6

"Like a halved Pinang" is an expression in my native language to compare the appearance of two persons who are alike/very similar/like a twin.

Note: Pinang (lat. Area catechu) is a species of palm which grows in much of the tropical Pacific, Asia, and parts of east Africa.

What is the equal English expression for Like a halved Pinang?

Note: Thanks for your responses. I should really be careful to use the expressions suggested that fit my native culture. For instance:

  1. doppleganger, I think I can't equally use it as the translation of a halved Pinang.

  2. cut from the same cloth doesn't ring the bell either, because my native expression refers to a case that may include non-relative persons, although it is usually applied for a twin.

  3. long-lost brother/sister/sibling/twin, I sense that it explains the situation that you haven't met someone for a long time.

Anymore input please? :)

Pics of Pinang:

enter image description here enter image description here

  • How about "they're like identical twins", without adding in the long-lost connotation? Mirror image might also work. thesaurus.com/browse/dead%20ringer also offers 'carbon copy' and several others. – barrycarter Apr 2 '16 at 3:12
  • As to your comments, don't assume these expressions have such tight restrictions just because of one or two example sentences from a dictionary. For instance, cut from the same cloth need not refer to a relative. For example, a book about the music group The Grateful Dead reads: Garcia and Sinclair were cut from the same cloth, talking about how the band's leader and manager got along very well. And in a fiction book called The Quantum Quandary, one of the characters says: "You know, in silhouette, you two look like long-lost brothers," meaning that they are like, well, halved pinangs. – J.R. Apr 2 '16 at 18:50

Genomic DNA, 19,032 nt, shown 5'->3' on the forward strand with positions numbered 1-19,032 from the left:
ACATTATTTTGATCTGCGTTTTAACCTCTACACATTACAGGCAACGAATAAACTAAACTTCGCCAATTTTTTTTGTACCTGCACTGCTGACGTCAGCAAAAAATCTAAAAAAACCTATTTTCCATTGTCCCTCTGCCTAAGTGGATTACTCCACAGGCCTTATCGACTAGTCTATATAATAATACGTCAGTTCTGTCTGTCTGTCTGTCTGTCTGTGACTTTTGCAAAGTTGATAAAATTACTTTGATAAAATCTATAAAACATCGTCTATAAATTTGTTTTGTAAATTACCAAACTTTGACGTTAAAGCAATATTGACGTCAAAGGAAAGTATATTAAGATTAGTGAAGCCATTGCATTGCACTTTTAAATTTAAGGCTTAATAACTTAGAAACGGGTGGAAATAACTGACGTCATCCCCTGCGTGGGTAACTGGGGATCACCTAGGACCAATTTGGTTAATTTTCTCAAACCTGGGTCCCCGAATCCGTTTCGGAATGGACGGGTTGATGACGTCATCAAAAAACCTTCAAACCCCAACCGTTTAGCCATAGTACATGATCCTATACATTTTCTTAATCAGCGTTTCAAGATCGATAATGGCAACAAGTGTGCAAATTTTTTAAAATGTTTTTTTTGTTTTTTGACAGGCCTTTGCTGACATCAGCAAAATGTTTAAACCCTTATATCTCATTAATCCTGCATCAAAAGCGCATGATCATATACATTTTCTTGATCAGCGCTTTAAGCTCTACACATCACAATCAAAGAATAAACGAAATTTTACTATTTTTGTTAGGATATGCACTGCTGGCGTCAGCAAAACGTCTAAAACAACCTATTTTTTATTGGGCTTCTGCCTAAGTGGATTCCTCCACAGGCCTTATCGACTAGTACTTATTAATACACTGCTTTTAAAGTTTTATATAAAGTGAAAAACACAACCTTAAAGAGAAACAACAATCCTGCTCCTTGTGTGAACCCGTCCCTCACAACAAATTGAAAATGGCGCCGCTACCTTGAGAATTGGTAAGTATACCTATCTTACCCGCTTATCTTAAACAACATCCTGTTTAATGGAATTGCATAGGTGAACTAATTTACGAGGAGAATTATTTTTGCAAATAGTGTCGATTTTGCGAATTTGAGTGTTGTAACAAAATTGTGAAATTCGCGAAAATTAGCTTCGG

• @J.R. It is never plural, only a halved pinang :) – Student Apr 5 '16 at 4:03
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    @Student - Thanks. BTW, I thought of this question yesterday while at work. A co-worker found a picture on the internet; she thought it looked kind of like me. So she sent it ito a few mutual friends, in an email with the subject line Doppelganger, and a co-worker replied that it looked like a "long-lost son" of mine. Interesting. – J.R. Apr 5 '16 at 10:57
32

The phrase I would use is 'like two peas in a pod'. It's used in both British and American English, and keeps the plant theme.

  • 8
    This expression came to my mind, too, but it seems like I've mostly heard this when two people behave the same way, and not so much when they look the same. When I looked up the idiom in TFD, their example usage seemed to reinforce that: two peas in a pod (idiom) very similar; two of a kind : We were two peas in a pod – we liked all the same things, and we did everything together. That said, the definition found in CDO would back you up: like two peas in a pod - very ​similar, ​especially in ​appearance : The ​twins are like two ​peas in a ​pod. – J.R. Apr 1 '16 at 9:04